Average 20 year old weather nerd. Plymouth State University Meteorology, Class of 2018. NOAA Hollings scholar. Summer 2016 intern at NWS Boston.
By: MAweatherboy1 , 9:42 PM GMT on July 20, 2012
After a brief few days which saw the Earth void of any tropical cyclones, a new tropical depression has formed in the West Pacific. The disturbance that became this depression has been tracked for days and overall the Joint Typhoon Warning Center (JTWC) has done a good job in predicting the system's development. Advisories were initiated on the system, dubbed TD 9W, this afternoon. As of the first advisory on the system, 9W is located about 220 nautical miles north of Manila, Philippines. It is moving west at about 14 knots. 9W currently has maximum sustained winds of just 25 knots (30mph), so it is barely a tropical cyclone right now.
Forecast for 9W
9W is currently very disorganized. The center has struggled to consolidate and has been difficult to locate on satellite imagery. In addition, 9W is very tangled up in the Philippines, making it difficult for it to strengthen. It is also under moderate wind shear from the east, so much of its convection is on its west side. Because of this shear and the land interaction, major strengthening is not anticipated during the next 24 hours. Beyond that time, however, 9W will enter into the warm waters of the South China Sea, where shear is lower and the air is very moist. This will allow 9W to strengthen, and the JTWC forecasts a peak intensity of 55kts (65mph), making 9W a moderate to strong tropical storm. I am a little more aggressive in my intensity forecast as I think 9W will take advantage of these favorable conditions and peak as a minimal typhoon with winds of 65kts (75mph) in about 4 days. The track forecast is fairly simple, but is complicated some by low confidence in the center location and the very real possibility that the center could reform over the next 24 hours. However, 9W should track generally to the west or WNW for most of the forecast period under the influence of a building subtropical ridge. This track will have 9W skirt the southwest portion of China before eventually making landfall in Vietnam in about 5 days, after which it will quickly weaken and dissipate. The main threat will be heavy, flooding rainfall and dangerous mudslides, with damaging winds and storm surge lesser threats.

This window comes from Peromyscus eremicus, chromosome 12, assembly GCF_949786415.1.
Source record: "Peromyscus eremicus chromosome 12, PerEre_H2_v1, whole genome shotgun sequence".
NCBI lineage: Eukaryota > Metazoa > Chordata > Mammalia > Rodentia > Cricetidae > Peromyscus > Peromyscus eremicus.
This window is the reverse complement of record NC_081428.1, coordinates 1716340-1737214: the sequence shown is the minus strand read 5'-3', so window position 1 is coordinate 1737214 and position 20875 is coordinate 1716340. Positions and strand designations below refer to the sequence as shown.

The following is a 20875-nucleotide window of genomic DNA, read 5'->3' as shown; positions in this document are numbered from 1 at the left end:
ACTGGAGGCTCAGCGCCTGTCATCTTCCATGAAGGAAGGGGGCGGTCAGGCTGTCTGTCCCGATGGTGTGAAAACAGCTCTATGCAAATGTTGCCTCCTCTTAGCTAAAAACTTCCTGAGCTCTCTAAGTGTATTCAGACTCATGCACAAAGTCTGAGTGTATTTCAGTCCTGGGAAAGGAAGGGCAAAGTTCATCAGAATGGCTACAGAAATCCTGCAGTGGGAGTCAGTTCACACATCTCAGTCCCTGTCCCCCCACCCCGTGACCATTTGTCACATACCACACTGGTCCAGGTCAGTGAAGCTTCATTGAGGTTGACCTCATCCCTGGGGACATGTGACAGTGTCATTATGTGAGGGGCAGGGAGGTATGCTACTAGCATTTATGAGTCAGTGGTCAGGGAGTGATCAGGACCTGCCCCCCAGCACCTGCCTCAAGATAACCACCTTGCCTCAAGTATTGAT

Figure 1: Official JTWC forecast track of 9W.
Figure 2: The disorganized Tropical Depression 9W.
The Atlantic and East Pacific are very quiet right now, with no areas being watched for development in either basin. Conditions in the Atlantic, Caribbean, and Gulf are mostly unfavorable except for warm waters, so any development through early August is unlikely. It's difficult and usually quite foolish to speculate beyond then, but right now I still feel pretty confident in about 12 named storms, though that may need to be adjusted downwards a bit if conditions remain unfavorable. El Nino appears to be progressing on or slightly behind schedule, but it still appears it will be here for the peak of the season, though a strong El Nino is very unlikely.
Lastly, as I wrote about a week or so ago, I will be going on vacation to Vermont starting tomorrow. I'll still be around but not as much and I probably won't have time for any full blogs. Luckily, unlike when Dr. Masters goes on vacation, the tropics should be very quiet while I'm gone. Thank you for reading and have a great weekend!
Figure 3: The Von Trapp Family Lodge in Stowe, VT, where I will be staying this week. You're jealous :)
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